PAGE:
Cliffs claimed that the USW's labor agreement gives the union "de facto veto power" over any deal, which would allow Cliffs to trump any competing bid for US Steel if it decides to sell. However, US Steel disagreed with this characterization, stating that the labor agreement only provides successorship rights and the right to bid, not the right to veto any transaction.
Under the terms of its labor agreement with US Steel, the USW has the right to make a counter bid after receiving notice of an offer and the ability to assign or transfer its rights to another entity, including a competitor like Cliffs. However, according to the labor agreement, US Steel is prohibited from entering into a sales agreement with any entity other than USW unless the transaction is superior to the USW offer.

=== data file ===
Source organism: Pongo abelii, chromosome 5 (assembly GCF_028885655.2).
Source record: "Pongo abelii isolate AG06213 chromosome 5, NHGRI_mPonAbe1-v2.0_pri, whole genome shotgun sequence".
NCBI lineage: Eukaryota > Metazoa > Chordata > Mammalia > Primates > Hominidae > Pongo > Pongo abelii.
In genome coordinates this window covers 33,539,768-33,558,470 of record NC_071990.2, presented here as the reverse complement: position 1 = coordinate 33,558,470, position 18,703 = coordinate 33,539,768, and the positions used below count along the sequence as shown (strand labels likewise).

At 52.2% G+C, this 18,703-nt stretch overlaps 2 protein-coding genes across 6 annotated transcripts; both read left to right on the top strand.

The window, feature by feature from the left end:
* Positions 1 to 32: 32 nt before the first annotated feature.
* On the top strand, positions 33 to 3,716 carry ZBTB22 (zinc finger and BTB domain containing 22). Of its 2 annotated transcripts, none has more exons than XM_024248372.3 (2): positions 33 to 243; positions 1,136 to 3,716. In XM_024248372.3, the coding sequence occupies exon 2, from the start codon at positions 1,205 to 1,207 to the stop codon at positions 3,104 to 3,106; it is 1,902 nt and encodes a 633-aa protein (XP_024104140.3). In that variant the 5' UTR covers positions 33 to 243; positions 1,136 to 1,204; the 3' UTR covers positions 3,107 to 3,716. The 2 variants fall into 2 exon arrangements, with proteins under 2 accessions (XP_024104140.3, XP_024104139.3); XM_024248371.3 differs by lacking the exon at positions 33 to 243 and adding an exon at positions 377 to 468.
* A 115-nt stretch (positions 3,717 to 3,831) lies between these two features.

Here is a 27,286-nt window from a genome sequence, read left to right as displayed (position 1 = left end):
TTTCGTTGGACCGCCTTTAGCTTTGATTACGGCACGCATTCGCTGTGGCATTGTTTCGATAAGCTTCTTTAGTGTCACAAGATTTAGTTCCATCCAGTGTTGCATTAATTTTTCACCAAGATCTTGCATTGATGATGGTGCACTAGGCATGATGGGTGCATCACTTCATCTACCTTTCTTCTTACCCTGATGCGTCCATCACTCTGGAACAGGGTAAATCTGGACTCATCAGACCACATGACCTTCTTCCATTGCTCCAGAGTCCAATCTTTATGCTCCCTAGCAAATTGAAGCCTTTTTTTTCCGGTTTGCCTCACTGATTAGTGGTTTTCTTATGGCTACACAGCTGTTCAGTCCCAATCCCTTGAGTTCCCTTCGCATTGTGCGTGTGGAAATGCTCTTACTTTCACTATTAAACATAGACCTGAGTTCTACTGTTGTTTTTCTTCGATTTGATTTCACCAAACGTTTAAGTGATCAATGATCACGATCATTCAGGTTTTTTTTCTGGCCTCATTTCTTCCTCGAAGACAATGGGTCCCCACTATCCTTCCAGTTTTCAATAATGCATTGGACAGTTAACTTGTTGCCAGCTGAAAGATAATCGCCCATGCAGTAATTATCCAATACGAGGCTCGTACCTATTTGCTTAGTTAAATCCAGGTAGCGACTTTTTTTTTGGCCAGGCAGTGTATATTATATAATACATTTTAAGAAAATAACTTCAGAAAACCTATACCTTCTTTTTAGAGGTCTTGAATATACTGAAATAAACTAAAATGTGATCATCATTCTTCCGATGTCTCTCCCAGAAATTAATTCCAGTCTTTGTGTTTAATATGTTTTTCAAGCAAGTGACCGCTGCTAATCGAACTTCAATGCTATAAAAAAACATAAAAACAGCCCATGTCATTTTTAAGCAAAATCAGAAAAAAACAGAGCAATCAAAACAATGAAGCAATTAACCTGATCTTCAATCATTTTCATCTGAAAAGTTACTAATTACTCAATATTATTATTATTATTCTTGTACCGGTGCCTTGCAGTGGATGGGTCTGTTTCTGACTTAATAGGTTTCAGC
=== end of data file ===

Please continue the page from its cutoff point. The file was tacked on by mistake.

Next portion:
The assignment of the USW's right gives Cliffs a strategic advantage for any potential takeover after its unsolicited bid on 13 August to buy the company for $17.50/share and 1.023 shares of Cliffs stock, a $35/share valuation, was rejected. Cliffs said it is the only realistic buyer able to acquire the totality of US Steel.
This has led to a frenzy across the industry, with other companies like Esmark also coming forward with unsolicited bids. A combined Cliffs and US Steel company would have steel production of 34.2 million short tons per year and rank as the 10th largest steel producer in the world.